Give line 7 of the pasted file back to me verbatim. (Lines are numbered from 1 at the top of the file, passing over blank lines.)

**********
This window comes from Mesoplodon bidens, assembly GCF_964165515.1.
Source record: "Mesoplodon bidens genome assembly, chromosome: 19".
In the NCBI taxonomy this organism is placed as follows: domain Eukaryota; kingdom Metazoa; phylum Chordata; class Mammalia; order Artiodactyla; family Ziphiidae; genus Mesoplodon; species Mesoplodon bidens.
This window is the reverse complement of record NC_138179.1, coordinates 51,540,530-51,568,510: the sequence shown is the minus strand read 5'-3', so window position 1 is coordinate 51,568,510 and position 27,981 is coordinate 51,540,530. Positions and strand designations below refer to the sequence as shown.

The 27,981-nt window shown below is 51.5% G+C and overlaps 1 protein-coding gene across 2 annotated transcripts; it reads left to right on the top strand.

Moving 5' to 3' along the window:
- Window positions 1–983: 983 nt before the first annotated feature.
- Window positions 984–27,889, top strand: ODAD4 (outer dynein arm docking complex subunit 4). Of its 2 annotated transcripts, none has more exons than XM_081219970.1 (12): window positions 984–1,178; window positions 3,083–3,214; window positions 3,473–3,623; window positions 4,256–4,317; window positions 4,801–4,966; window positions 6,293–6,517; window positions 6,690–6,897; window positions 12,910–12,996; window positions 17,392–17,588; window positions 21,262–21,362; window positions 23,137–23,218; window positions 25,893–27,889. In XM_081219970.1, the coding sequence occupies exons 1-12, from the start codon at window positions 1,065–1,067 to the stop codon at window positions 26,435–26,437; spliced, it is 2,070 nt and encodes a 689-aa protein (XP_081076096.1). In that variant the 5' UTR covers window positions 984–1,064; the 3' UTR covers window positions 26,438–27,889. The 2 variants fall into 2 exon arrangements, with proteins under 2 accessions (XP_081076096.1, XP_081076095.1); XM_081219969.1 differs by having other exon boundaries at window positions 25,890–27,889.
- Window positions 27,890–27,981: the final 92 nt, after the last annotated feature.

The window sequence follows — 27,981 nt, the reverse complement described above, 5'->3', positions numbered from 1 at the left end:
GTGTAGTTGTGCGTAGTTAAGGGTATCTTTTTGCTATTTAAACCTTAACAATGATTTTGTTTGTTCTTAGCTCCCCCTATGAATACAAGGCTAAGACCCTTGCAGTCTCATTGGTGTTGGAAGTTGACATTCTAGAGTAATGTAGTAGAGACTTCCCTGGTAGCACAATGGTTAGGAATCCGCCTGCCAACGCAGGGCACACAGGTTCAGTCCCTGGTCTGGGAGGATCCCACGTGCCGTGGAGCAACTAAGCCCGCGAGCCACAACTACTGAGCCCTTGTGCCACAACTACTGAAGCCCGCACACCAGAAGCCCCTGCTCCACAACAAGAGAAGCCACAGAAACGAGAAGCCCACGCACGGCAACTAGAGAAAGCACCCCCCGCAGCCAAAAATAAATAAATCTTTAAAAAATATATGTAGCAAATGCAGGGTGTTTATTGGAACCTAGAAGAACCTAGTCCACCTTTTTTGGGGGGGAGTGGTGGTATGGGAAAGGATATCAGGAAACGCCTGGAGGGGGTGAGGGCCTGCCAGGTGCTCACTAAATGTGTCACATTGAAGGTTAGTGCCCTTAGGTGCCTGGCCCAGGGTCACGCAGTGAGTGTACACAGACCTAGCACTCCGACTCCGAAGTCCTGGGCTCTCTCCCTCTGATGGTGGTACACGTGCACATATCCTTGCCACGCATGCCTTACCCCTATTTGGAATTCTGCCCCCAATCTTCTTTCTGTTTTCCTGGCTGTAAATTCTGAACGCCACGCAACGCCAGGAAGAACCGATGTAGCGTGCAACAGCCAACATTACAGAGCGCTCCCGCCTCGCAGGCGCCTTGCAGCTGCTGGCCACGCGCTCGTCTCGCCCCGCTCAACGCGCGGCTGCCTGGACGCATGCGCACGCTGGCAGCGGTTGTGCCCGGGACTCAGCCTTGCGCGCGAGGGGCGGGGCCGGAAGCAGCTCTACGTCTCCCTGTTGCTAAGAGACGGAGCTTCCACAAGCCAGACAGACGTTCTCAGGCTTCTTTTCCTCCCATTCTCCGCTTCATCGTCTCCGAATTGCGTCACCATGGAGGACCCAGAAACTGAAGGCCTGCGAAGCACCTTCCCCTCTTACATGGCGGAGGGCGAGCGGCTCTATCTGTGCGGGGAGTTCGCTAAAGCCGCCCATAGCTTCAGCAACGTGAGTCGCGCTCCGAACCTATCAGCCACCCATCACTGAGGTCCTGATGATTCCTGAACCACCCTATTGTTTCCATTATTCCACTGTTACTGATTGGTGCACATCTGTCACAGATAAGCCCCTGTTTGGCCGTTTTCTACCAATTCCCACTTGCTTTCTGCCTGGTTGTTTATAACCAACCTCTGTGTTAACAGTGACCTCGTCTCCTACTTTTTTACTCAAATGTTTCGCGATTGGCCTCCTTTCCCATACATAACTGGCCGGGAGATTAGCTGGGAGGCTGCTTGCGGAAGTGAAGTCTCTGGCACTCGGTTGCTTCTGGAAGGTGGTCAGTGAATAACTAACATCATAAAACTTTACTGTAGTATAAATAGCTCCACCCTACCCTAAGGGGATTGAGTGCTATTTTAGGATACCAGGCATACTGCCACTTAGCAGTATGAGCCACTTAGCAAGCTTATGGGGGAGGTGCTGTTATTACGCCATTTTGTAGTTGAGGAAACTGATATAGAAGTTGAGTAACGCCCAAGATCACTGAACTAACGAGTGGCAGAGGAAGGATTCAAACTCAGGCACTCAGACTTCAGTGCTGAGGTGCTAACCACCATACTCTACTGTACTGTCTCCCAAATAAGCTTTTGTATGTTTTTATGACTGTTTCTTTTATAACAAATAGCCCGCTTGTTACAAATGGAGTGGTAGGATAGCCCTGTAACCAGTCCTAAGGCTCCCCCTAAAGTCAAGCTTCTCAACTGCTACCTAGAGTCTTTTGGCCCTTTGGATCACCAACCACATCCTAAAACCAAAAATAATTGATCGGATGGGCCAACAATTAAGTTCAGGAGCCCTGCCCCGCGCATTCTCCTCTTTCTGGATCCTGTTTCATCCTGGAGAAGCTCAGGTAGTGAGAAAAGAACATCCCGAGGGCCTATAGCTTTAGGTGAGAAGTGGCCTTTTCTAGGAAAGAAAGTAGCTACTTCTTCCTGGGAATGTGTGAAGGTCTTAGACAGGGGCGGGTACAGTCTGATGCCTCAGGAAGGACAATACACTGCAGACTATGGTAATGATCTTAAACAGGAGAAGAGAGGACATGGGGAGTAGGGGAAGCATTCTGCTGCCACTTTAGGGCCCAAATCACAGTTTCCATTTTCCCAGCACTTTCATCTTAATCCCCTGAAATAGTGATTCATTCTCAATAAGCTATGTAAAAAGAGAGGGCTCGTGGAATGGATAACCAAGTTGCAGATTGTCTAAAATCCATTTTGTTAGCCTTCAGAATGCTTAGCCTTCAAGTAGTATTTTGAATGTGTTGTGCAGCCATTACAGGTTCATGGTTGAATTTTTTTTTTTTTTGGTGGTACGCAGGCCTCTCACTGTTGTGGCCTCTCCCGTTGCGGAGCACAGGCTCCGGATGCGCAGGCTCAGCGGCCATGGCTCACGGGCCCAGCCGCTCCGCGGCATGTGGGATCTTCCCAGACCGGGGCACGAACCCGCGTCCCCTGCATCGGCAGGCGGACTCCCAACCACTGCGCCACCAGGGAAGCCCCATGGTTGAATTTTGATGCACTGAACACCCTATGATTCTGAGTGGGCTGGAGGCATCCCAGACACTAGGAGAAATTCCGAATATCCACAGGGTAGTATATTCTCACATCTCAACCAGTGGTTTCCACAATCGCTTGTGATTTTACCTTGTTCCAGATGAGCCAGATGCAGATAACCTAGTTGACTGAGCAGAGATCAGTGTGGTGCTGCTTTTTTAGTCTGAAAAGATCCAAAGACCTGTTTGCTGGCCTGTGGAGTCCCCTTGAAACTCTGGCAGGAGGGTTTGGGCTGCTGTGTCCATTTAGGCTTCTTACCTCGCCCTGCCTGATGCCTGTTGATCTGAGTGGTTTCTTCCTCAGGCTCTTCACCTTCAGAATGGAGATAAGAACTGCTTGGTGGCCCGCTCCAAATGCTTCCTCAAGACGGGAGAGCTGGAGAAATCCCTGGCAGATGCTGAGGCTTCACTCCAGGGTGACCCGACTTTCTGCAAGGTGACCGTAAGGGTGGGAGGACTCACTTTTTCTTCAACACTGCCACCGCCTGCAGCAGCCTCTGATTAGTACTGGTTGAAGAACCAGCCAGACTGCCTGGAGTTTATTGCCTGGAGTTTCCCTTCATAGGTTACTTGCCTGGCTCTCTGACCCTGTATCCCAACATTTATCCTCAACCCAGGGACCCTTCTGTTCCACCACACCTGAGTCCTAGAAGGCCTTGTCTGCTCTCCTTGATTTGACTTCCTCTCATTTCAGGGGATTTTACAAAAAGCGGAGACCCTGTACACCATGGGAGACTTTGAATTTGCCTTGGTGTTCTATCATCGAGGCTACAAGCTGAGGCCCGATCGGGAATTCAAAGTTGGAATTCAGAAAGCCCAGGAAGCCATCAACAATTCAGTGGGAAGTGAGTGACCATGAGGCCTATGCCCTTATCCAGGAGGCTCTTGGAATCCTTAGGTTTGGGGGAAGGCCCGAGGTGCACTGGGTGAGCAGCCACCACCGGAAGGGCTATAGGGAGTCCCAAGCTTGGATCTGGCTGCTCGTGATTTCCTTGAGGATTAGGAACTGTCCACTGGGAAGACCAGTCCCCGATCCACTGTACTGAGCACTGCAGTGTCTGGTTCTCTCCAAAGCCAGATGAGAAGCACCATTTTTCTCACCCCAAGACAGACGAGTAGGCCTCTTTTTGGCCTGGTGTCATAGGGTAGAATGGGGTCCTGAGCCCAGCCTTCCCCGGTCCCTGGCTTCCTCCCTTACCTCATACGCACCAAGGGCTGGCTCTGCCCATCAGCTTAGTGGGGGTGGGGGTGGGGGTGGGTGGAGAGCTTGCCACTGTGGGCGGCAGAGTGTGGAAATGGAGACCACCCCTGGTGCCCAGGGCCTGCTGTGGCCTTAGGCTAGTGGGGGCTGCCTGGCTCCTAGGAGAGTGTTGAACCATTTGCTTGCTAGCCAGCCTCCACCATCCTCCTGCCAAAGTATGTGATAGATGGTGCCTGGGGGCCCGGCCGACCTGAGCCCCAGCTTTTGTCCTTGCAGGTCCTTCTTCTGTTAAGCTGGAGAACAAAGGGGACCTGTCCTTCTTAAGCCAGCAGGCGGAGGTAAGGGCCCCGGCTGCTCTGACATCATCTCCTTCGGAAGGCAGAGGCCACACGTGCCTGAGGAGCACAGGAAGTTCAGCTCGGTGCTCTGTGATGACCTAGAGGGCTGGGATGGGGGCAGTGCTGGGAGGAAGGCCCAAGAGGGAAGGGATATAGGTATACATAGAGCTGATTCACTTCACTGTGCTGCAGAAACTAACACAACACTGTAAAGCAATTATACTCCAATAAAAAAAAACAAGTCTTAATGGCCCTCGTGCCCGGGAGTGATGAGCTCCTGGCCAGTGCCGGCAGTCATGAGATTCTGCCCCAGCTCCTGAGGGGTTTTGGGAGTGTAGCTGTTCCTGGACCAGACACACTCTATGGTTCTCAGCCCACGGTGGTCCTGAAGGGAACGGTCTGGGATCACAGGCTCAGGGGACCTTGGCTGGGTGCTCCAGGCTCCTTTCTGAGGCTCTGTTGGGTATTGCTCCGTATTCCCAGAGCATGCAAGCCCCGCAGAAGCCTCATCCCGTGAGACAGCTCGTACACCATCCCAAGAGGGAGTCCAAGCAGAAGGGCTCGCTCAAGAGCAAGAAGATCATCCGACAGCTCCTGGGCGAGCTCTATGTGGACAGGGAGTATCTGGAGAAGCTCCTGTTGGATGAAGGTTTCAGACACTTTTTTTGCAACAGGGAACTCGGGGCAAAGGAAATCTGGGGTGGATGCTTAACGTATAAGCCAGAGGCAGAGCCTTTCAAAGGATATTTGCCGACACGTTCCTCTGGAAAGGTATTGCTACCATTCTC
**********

- Window positions 1–983: 983 nt before the first annotated feature.